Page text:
Sitting here on a buggery cold and snow laden Sunday evening listening to Simon and Garfunkel on folkalley.com, I’m sure if the remaining children of the Stephen Thomas from Anson County were up and walking, they’d feel right at home. And to that end, it’s time to share a little of my journey tracing the lives of Stephen’s remaining sons James, and then John and Lewis. All of them were peace lovers by faith, Quaker.
On 13 Oct 1774, James Thomas formally chose to live with his brother John following the death of their father Stephen. James acquired a grant in Anson County (now Richmond) along the west side of the Gum Swamp on the waters of Bear Branch. Located between present day Tatum and McColl SC, James lived not far from and attended Piney Grove, a small preparatory Quaker meeting.
This was a time of war and as sentiment stiffened against Lord Cornwallis’ control of South Carolina, brothers James, John and Lewis sought safety in Guilford County around 1780. Quakers held to a strong peace ethic and many either camped nearby or bought land close to the larger monthly meetings. It really was a difficult time. General Nathaniel Greene, himself born a Quaker, witnessed the many who, living in and amongst New Garden, would not fight for the cause. Correspondence between Greene and the Quaker ministers was to no avail. It was in this time and atmosphere that young James Thomas courted Milly Clark, the sister of his brother John’s wife Molly.
James Thomas and Milly Clark married at the close of the war on 26 Mar 1785 in Guilford County NC. James’ brother Lewis was bondsman. Following the marriage, Milly’s parents Francis and Christian Stone Clark deeded to James Thomas land adjoining John Clark’s mill on the Haw River. Things were going well, but this union would not last as in 1788 James Thomas penned his last will and testament. His brother John and John’s son Isaac along with Milly were named Executors. The will was witnessed by Laban Tharp and Thomas Willcutts. And as you read James’ will below, note several things about this traditional Quaker format: (1) The date is written “the sixteenth of the ninth month in the year of our Lord 1788,” as Quakers did not believe that months of the year should be named after pagan gods; and (2) James does not evoke the name of God. Being Quaker, who is he to speak for God.
Quaker records indicate James’ widow Milly married second to Thomas Willcutts sometime prior to 1797 when James’ named children were identified in church records as Thomas’ stepsons. The couple returned to Piney Grove in Marlborough County SC where they raised 8 more children.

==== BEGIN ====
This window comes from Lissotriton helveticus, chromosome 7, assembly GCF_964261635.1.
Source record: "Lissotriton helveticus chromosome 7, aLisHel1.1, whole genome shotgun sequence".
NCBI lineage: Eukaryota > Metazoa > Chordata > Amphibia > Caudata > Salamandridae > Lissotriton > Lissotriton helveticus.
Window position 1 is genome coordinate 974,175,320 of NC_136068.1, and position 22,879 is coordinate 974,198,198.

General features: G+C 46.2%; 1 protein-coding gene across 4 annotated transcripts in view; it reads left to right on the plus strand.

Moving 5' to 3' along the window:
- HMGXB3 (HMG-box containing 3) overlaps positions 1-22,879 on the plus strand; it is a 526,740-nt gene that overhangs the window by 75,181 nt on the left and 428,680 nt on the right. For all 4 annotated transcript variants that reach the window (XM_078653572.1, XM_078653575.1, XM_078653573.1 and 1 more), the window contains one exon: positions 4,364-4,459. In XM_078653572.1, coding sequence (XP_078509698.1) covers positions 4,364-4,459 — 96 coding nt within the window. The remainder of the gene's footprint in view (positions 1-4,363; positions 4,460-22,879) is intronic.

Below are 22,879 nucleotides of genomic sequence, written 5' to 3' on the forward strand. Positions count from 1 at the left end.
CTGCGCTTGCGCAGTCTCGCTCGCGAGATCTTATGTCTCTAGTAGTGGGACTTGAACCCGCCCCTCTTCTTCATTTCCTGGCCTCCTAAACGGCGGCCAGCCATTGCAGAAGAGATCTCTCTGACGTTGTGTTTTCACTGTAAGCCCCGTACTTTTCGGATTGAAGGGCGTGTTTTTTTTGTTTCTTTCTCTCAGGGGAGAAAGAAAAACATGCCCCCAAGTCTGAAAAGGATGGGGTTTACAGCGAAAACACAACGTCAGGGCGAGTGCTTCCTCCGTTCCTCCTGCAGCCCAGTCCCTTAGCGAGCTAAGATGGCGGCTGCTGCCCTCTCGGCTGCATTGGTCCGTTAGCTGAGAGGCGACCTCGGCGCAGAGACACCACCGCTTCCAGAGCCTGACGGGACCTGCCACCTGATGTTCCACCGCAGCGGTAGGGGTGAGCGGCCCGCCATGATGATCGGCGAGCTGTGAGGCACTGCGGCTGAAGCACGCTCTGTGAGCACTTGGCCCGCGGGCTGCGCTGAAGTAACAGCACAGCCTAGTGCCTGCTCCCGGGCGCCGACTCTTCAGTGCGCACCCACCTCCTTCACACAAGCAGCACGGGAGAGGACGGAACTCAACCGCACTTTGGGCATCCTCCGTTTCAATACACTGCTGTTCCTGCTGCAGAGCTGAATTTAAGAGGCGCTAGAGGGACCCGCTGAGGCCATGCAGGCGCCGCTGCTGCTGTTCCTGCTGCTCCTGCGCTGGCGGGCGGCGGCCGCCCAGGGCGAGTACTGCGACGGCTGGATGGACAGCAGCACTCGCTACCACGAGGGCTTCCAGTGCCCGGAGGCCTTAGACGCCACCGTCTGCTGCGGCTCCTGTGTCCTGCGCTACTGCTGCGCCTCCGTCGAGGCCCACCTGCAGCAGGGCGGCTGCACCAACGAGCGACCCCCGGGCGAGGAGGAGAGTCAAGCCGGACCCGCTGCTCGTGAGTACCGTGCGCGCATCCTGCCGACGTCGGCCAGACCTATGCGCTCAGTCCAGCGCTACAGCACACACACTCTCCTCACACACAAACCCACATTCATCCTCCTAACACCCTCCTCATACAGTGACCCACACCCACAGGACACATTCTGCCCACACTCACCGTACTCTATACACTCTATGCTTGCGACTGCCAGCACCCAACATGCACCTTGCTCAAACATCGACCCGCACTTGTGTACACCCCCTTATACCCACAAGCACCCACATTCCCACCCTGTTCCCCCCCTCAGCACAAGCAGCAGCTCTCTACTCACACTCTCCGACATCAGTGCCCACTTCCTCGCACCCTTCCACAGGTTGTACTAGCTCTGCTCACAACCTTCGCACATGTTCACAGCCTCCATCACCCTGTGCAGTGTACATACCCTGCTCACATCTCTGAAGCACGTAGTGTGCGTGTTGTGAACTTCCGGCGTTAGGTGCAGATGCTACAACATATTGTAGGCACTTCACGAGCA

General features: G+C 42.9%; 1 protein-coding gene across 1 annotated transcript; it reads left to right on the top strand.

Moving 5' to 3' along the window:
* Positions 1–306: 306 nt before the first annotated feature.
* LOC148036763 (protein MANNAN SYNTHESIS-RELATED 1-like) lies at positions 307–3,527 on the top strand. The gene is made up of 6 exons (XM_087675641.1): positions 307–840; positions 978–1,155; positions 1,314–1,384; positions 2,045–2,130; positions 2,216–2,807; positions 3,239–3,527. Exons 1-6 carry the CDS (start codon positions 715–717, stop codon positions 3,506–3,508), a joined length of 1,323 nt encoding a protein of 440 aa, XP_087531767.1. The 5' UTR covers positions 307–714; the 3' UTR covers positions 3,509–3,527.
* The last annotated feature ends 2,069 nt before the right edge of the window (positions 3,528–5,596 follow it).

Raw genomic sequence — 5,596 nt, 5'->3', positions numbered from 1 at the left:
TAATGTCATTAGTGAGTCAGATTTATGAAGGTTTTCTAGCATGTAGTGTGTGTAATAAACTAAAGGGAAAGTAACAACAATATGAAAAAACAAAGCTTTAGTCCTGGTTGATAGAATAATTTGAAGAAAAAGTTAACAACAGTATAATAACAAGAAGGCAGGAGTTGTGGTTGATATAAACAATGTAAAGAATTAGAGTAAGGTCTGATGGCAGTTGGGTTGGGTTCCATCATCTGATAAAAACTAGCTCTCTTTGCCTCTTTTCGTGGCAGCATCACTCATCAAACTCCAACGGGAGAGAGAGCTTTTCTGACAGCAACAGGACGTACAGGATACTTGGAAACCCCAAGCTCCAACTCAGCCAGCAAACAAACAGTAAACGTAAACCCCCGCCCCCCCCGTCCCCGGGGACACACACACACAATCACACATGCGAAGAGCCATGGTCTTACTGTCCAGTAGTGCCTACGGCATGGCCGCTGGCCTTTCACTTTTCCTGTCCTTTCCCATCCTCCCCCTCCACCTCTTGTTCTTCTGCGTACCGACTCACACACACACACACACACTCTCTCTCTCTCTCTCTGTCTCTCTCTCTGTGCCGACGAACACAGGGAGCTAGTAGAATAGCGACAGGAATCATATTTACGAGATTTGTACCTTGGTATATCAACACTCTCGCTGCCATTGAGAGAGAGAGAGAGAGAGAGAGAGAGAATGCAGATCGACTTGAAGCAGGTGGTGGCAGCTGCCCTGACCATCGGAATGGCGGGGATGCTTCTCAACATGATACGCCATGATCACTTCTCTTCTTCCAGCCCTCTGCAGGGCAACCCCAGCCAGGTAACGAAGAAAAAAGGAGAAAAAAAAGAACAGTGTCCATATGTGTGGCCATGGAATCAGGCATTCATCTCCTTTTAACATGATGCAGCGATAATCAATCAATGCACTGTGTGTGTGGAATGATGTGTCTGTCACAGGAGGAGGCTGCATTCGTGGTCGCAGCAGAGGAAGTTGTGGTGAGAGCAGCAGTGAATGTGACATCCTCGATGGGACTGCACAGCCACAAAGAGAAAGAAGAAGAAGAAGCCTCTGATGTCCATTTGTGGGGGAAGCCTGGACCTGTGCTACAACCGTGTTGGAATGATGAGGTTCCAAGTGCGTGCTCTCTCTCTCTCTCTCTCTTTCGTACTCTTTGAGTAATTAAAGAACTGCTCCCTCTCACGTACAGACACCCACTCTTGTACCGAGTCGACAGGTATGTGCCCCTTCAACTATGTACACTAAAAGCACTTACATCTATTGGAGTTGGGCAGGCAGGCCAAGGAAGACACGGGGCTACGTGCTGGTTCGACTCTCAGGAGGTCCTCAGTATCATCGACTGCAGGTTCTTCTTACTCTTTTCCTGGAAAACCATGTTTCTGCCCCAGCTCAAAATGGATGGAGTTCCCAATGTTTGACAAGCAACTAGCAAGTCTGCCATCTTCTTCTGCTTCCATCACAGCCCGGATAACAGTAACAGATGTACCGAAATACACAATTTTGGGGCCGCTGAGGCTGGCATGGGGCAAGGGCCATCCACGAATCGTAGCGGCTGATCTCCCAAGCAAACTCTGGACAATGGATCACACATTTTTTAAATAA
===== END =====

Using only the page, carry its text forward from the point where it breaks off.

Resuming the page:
Times again became difficult for Quakers as numbers of large plantations with slaves grew along the fertile lands east of the Pee Dee River. They voted against slavery and eventually felt the need to remove themselves in order to find a place to live peacefully without the wrongs they saw around them daily. Can you imagine James having to live near his brothers Tristram, Robert, Benjamin, and William who all held slaves? And it’s known that some of this extended Thomas family held hundreds of slaves.
Recorded in 1802, Jonathan Marine and John Mendenhall released “unto the overseers and their successors of Pine Grove Monthly Meeting a certain parcel of land containing four acres including the said Meeting House.” The deed was witnessed by Thomas Morris and James Thomas’ nephew Francis Thomas. The Meeting House closed its doors and its members chose to either stay or to remove themselves to Indiana where slavery was not allowed. Dated 25 Mar 1833, “Piney Grove Meeting House” was deeded to the Methodist Church. Today, south of McColl SC, Pine Grove Methodist stands on this old meeting house site.
In the 1990’s, I made a two-week trip to Indiana to get in touch with my Quaker heritage. This was before learning I was not a part of the family. I spent time at Earlham Quaker College, delved into the underground railroad and walked away with a respect for the Quaker faith that I’ll carry for life. As you’ll see in the following posts, the experience was a life changer for me and one I’ve always wanted to share.
In settling the estate of a friend, I have custody of an original land grant (“patent”) for 79.4 acres of land to Francis Thomas, dated April 5, 1836, issued by the Ft. Wayne land office. I don’t know if this is the same Francis Thomas mentioned in this blog. I can email a photo of the document, if you say where to send it.
In the digital archives of the state of Indiana, you can find that Francis Thomas purchased 79 acres of land from the Ft. Wayne land office on June 19, 1835. A state archivist emailed me that the purchase date precedes the date on which the grant was finally issued.
Stephen, I’ve corrected the date to now read 1835 and would love a copy of the original. Note I’m actually not of this family but for those who are the access to an original would be fabulous. Thanks and my email is email@example.com
Hi Stephen- I just happened to notice your recent comment for Francis Thomas, my 3rd great grandfather. Francis’ son, John, is buried in the Friends (Quaker) Cemetery, Sandcreek, Bartholomew County, IN. – just visited his gravesite a couple of months ago while visiting home from Alaska where I live now (I homesteaded in Alaska 45 years ago and went through a land grant process, too!). I, also, would like a copy of this original land grant to Francis Thomas to add to the family files. Thank you! Connie
Constance, I’ve added the document to part five of the series on your Thomas family dealing with Francis Thomas and will email you the copy Stephen provided me. Thanks Stephen!
Constance, I don’t have your email address. Mine is firstname.lastname@example.org …email me and will make sure you get the copy.